Dark Poet Tiara: Take a road trip 2



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I love anagrams. When our writing group gets together and the topic is handed out for next week, the first thing I often do is to subject the phrase to verbal torture by means of the anagram generator – freely available on the Net, by the way. I do this just to see what comes forth; often the results are quite startling. Trouble is ‘Take a Road Trip’ yields 15,961 possibilities! I just haven’t the patience to even wade through the first thousand that are displayed. ‘Dark Poet Tiara’ is the one I like the best. Of course you have the option of applying various filters so as make the task less onerous but… who gives a fff… Fig Newton!

It’s said that Isaac Newton, in the 17th century, established a set of equations that described the physical properties of the world around us after a fig hit him on the head! Yeah, alright I know – it was actually an apple! That story itself is rather apocryphal. In any event, it was these very successful equations from a description of the trajectory of a cannonball, to the motion of the planets that led to Einstein’s work some 200 years later.

Some days I feel like I’m 200 years old as well. And incredibly… well… we’re nearly at the closure of yet another year! Can you believe it? Another mysterious portent raises: as you get older, why do the years appear to accelerate faster and faster? I wonder if this is another phenomenon that Einstein pondered upon one hundred years ago, when he presented his new theory of general relativity to the Prussian Academy of Sciences? Clearly, I haven’t a clue either and incidentally, if you can make sense of his theories, you’re a smarter one than me Gunga Din. In fact, even if you can solve Einstein’s riddle, you’re smarter than me! If you’re really that masochistic – here’s the link. Some people have been known to use spreadsheets (tsk, tsk). Whilst others claim that using pen and paper is cheating! Dear me – how archaic!

Evidently, Einstein reckoned that only two per cent of people would have a chance of solving the puzzle. I’m told that it’s like doing a Sudoku puzzle using words instead of numbers. Come to think of it, I used to feel equally as challenged by the Rubix Cube. Either way, I’m snookered – to use a phrase of dubious merit! It also serves to remind me that I was turned down for computer training around 40-odd years ago. Why? Because I didn’t think logically. Still don’t! I might add that some of the more esoteric movements of double entry bookkeeping were beyond my comprehension also. I can still hear John – the tech college instructor’s voice intoning like a Zen Buddhist Master, ‘Just accept it James, all will be well.’ Om!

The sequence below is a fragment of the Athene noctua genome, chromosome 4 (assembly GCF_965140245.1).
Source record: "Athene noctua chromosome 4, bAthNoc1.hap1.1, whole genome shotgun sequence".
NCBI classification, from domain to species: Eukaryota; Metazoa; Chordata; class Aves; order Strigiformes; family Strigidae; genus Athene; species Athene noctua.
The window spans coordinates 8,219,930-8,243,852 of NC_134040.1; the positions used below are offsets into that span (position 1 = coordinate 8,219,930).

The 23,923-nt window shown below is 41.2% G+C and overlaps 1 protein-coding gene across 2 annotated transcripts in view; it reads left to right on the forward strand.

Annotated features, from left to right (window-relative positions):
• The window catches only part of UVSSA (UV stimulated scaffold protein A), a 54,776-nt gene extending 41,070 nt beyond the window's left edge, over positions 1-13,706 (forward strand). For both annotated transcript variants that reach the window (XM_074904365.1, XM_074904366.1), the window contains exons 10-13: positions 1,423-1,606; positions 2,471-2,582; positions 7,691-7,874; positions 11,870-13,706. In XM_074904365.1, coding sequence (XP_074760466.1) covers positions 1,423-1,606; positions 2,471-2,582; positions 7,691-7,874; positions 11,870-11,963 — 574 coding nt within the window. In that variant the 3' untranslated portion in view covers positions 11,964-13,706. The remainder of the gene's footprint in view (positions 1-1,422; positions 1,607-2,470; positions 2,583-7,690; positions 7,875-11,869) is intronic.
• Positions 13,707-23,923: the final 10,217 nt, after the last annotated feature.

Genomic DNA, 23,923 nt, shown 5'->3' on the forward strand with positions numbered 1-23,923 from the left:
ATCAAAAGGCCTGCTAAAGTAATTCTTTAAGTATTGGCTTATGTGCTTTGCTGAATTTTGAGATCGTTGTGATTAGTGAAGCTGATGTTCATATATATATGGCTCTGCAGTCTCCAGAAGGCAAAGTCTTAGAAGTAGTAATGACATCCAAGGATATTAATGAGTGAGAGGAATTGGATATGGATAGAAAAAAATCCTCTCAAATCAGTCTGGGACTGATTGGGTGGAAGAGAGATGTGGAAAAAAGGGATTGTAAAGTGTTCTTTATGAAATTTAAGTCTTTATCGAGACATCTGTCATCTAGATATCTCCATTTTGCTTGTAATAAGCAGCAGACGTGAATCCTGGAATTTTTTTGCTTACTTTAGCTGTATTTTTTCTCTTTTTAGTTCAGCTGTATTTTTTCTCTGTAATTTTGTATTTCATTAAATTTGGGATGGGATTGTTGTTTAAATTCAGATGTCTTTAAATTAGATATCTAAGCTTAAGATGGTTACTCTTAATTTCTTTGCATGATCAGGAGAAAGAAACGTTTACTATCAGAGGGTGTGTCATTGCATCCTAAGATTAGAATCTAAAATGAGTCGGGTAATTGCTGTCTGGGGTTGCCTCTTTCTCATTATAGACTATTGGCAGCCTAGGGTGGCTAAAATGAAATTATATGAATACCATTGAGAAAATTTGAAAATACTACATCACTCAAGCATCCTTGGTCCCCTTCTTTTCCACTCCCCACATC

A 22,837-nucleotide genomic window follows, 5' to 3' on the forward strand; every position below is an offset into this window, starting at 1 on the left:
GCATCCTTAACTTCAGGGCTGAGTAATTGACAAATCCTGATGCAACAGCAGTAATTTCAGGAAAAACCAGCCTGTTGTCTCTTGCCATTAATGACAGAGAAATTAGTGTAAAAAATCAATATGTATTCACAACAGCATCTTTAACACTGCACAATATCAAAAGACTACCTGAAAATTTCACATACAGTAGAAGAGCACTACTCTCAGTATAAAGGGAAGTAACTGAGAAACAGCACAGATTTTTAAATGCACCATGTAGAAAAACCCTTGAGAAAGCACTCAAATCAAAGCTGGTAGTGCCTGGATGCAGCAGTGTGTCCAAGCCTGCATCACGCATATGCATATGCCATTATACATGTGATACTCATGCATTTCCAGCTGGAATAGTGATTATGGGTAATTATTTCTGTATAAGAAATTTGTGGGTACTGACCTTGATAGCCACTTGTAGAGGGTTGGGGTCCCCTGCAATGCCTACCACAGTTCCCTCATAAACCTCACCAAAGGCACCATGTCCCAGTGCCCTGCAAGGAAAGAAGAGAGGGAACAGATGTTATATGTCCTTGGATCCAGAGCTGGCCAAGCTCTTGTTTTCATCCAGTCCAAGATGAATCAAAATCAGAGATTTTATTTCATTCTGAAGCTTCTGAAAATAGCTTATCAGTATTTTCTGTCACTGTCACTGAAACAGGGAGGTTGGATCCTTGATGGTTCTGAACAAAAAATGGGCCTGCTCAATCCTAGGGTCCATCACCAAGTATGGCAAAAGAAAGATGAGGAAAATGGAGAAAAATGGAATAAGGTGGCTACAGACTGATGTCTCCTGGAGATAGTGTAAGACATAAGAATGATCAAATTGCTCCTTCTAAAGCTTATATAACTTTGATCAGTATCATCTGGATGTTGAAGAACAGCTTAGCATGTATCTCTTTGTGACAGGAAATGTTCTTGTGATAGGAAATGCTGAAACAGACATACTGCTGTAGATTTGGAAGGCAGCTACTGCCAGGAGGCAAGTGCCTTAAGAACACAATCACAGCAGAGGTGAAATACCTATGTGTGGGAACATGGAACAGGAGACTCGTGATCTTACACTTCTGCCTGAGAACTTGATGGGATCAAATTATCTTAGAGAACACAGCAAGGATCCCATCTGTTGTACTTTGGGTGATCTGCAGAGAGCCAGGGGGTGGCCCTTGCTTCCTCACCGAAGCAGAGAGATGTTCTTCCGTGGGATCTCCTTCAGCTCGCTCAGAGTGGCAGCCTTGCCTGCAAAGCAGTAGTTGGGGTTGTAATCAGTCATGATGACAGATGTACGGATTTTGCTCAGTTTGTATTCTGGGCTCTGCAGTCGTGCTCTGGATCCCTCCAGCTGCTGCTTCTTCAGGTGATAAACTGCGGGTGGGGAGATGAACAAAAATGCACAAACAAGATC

These days we’re more likely to ‘Take the A Train’ than take to the road like Jack Kerouac. ‘Hit the road, Jack and don’t you come back no more’. I don’t feel inclined now to ‘Take it to the Limit’. Back in my own rebellious youth when it was all rock ‘n’ roll, naughty weed and staying up all night; I wrote a song that included the line, ‘Get out on the road, ease this heavy load, gotta make myself some brass’. I’m tempted to now use the expression – iconoclastic. Kerouac was iconoclastic, dangerous even. In comparison I am about as dangerous as an after dinner mint.

But what has all this to do with taking a road trip? Answer: Absolutely nothing! Zen… Although I suppose you could work on Einstein’s riddle if you are the passenger in the car, to pass the time whilst nibbling on a Fig Newton. (It’s a biscuit!) My partner and I have been thinking we should take another road trip soon. The problem is not so much where we should go to, as rather…why? Can we be bothered? Why should we? Now why is a far more enormous question requiring far more deliberation than I would wish to enter into. There’s no doubt about it; with retirement, lethargy becomes highly seductive. Mañana means tomorrow in Spanish and it seems to suit me well. Why do today what you can put off until tomorrow? Sings, ‘Mañana! Mañana is good enough for me!’ Indeed, too well my lady might argue. She seems to think I live in a parallel universe. Correct, I’m meeting up with Einstein for a cosmic road trip. Anyway, perhaps we might consider a road trip to ‘Manyana’, with a ‘y’, on the South Coast. A sleepy little town about 200 kms south of Sydney – could we view that as some sort of compromise? Why not!

Just pass me my Dark Poet Tiara; I’ll wear it with pride. We dilettantes are misunderstood.

Share your thoughts below.

James Craib

  1. I know it’s tongue in cheek, James, but it came unstuck in the first par. I almost gave up at that point. The best of all anagram generators is the human mind, not a set of mindless algorithms.
    By the way, on gravity: I laughed at a fairly substantial lady one day when her bra strap broke. Her comment was as funny a one-liner as any I’ve heard from someone in a weighty predicament, “Berlei and Sir Isaac Newton have a lot to answer for!”

    1 REPLY
    • Hi John, thanks for reading the piece. As you rightly pointed, it was only intended as tongue-in-cheek. I’ve written quite a lot of poetry over the years and I often anagram words and phrases to see what comes out of it. I think that an anagram generator is still a valid device to use. It’s what you do with the anagram results that is crucial and or interesting. Regrettably, SAS is not interested too much in poetry or short stories. Have a look at some of my stuff on Narrator International and see what you think. Cheers, James.

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